Understanding and managing emotions is a challenge of the ages
Capturing and expressing human emotion is no easy task. If it was we would all be Shakepeares, Homers, Tolstoys, Eminems, Euripideses and Spielbergs. Emotions are extraordinarily difficult to capture and even harder to adequately articulate to those around us who might give a shit. To coin a great if somewhat confronting Australian phrase: Our feelings are frequently as slippery as eels in a bucket of snot. Understanding and managing emotions is a challenge of the ages.
The wages of supressing of emotion form the cornerstone of literally libraries-full of classical and popular drama. The feuding houses of Capulet and Montague try to stifle the love of Romeo and Juliet. The tragic Miss Havisham in Dickens’ Great Expectations is trapped forever by her inability to get over being jilted at the altar on her wedding day. Then there is the line unwilling of heroes stretching from Achilles to the grief-stricken Penthesilea and poor Rambo; souls taunted, hurt and humiliated to the point of reactive violence of legendary proportions.
We love and embrace these stories because they express a universal human truth. We identify with these characters because we see an element of our own humanity reflected in their pain. We know what it is to feel as these beleaguered protagonists do. We know how just hard it is to express exactly what we feel. That’s why we have such an overwhelming propensity to ally ourselves so strongly with these frequently somewhat tortured souls. We feel a sense of relief and vindication when they finally cry, “Enough!” We enjoy nothing more than to grab another hopper of popcorn as we settle back to enjoy the ensuing righteous shit-storm that will rebalance our universe. The protagonist locked in an inner struggle with their feelings is a universal construct. Down the ages the psychological implications have remained the same: Repression and suppression, being the unconscious and conscious denial of our emotions, is a path that leads straight a river of tears if you’re lucky and to a gunfight at the O.K. Corral if we’re not.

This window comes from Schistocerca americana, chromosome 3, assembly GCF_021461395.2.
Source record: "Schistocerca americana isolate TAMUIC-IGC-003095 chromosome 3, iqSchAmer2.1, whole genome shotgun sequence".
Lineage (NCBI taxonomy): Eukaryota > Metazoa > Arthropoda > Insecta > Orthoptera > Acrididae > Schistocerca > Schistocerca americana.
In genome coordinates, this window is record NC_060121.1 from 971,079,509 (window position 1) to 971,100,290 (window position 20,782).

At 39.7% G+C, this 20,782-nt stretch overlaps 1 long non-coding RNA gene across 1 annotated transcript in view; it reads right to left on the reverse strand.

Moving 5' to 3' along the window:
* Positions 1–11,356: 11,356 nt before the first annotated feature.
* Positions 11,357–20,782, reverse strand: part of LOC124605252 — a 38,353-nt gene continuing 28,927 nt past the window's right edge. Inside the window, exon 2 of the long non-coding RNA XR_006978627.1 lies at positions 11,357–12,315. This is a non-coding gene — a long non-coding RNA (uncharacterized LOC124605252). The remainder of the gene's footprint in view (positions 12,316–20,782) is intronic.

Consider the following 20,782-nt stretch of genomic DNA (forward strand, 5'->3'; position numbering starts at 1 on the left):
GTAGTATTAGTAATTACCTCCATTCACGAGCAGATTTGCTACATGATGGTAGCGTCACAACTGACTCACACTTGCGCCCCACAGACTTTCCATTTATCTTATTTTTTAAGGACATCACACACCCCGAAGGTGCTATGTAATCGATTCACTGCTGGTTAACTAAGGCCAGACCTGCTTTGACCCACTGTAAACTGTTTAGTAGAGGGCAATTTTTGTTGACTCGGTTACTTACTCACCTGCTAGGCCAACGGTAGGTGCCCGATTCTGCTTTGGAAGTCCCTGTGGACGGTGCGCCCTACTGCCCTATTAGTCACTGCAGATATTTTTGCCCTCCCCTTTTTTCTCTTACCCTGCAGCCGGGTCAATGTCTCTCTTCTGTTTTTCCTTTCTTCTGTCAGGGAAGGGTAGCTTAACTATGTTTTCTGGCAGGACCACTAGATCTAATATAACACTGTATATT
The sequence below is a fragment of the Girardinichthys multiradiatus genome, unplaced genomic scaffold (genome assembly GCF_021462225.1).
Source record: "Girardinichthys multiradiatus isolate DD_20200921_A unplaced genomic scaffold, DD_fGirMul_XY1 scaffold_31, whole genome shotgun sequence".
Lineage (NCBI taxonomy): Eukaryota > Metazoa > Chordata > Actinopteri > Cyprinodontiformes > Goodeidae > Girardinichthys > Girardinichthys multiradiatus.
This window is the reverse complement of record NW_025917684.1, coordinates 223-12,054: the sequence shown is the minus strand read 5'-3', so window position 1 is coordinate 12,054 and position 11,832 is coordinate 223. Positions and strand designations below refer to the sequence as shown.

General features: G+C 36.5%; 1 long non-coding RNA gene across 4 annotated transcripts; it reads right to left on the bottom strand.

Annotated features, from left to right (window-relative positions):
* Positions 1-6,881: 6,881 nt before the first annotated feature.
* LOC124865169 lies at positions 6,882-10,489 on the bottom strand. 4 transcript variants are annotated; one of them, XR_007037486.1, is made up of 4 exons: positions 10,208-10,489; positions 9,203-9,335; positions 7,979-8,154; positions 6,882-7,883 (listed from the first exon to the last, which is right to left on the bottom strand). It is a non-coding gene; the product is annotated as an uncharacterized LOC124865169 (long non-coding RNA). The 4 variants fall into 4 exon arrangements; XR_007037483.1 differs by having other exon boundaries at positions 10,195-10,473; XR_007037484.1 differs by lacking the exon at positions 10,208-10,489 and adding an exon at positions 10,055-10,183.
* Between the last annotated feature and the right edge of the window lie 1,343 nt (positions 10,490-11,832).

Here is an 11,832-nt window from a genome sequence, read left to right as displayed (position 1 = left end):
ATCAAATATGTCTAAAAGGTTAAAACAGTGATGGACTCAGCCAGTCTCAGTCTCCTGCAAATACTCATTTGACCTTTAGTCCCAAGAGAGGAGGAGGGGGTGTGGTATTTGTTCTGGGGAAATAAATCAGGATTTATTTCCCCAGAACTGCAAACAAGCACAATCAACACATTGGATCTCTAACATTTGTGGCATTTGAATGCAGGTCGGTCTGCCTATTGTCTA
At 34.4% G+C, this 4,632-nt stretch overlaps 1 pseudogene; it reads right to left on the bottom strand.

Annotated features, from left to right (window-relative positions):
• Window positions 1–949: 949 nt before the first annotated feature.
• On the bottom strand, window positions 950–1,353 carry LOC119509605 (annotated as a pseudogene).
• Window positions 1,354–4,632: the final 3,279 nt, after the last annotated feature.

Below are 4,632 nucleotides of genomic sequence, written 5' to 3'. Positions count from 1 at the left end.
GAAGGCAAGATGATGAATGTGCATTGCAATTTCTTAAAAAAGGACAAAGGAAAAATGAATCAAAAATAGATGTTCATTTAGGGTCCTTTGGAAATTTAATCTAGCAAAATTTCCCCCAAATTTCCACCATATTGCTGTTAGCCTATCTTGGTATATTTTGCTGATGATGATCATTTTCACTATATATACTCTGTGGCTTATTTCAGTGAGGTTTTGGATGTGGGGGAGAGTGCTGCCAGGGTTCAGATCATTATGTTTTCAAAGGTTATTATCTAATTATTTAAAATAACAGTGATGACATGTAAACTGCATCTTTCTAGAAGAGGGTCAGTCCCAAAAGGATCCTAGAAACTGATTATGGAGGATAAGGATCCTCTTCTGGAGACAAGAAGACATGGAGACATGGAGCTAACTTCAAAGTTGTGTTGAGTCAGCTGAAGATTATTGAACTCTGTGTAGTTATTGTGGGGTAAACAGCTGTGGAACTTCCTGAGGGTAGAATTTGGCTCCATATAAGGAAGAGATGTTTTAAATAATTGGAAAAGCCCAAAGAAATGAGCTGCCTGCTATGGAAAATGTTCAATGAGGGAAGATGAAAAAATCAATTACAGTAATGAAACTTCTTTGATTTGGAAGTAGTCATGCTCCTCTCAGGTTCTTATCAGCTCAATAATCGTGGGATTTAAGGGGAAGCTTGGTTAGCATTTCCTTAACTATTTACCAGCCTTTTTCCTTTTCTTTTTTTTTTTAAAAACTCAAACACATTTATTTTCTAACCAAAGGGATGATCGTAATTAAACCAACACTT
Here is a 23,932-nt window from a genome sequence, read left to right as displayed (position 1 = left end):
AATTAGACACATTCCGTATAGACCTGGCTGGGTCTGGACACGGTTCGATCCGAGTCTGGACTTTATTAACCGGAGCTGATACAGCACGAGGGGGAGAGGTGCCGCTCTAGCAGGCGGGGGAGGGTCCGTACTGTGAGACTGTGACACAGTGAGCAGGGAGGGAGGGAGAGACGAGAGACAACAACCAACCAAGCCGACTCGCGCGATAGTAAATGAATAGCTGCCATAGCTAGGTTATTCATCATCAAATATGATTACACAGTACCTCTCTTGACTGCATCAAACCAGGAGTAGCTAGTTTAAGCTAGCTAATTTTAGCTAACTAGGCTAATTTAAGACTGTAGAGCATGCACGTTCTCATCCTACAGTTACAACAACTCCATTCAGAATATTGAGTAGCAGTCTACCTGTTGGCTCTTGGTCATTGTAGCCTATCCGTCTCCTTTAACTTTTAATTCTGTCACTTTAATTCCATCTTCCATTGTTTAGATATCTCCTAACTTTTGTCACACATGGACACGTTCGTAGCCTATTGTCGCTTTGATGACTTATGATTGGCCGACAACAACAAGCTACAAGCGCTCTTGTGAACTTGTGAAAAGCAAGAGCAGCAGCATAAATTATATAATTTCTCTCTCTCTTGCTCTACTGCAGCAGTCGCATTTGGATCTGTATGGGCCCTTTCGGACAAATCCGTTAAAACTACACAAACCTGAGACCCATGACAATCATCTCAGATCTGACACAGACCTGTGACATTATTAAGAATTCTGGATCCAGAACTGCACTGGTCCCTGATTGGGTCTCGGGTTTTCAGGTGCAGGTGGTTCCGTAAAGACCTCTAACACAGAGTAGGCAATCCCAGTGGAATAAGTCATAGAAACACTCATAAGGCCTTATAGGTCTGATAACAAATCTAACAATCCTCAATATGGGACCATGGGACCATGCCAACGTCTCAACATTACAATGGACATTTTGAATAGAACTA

If we are cut we bleed. If we are hurt we cry. If we suffer loss we grieve
Without understanding, expressing and processing emotion we cannot expect to sustain psychological health and wellbeing. It will therefore come as no surprise that the challenge of processing emotion is thoroughly addressed by the fourth of Metaphorical Therapy’s five fundamental keystone modules. The ability to deal with and work through emotional upset and loss is explained in a logical easily understood sequence. Our tried and tested metaphors of the food processor and the rollercoaster ride of grief give graphic intuitively comprehended examples how this turbulent and distressing (and above all perfectly natural journey) to emotional resolution, can be undertaken, endured and brought to healthy closure in the form of acceptance.
If we are cut we bleed. If we are hurt we cry. If we suffer loss we grieve. Metaphorical Therapy welds concrete simple and memorable visual metaphors to the often complex, confusing and confounding challenge of managing our emotions. The use of these metaphors breaks our emotional issues down to bite-sized, easily digested portions. The simple four-step method is clearly laid out in simple effortlessly accessed visual metaphors: 1 Picture the problem. 2 Label the problem. 3 Express the problem. 4 Catch or field an emotional problem on behalf of someone we care about. When the solution to processing emotional upset is explained in pictures we gain far more than just understanding; we achieve an emotional shift that provides respite and relief from anxiety. Why? Because we intuit that we are not truly alone and that somebody somewhere cares. Many have suffered before us and many will suffer after. In the words of REM and legions of other songwriters and artists down the ages: Everybody hurts.
Express don’t suppress
So; take up the catch cry of the Processing Emotion module: Express don’t suppress. You will discover the key to addressing a host of complications and illnesses lies in in a paradox: The simple but at the same time often incredibly complicated-seeming act of getting things off your chest. It is said that a problem shared is a problem halved. The ability to identify who is most likely to be a good listener and a safe, supportive, caring and trustworthy catcher of your emotional issues can be positively life-changing – every bit as life-changing as the wounds and scars of betrayal, loss and isolation that come from being let down by those who we have trusted with our deepest most private emotions. In short: Metaphorical Therapy’s Processing Emotion Keystone Module will help you plug in and switch on your own powerful personal emotional processor. It is an essential ingredient in your recipe for psychological health.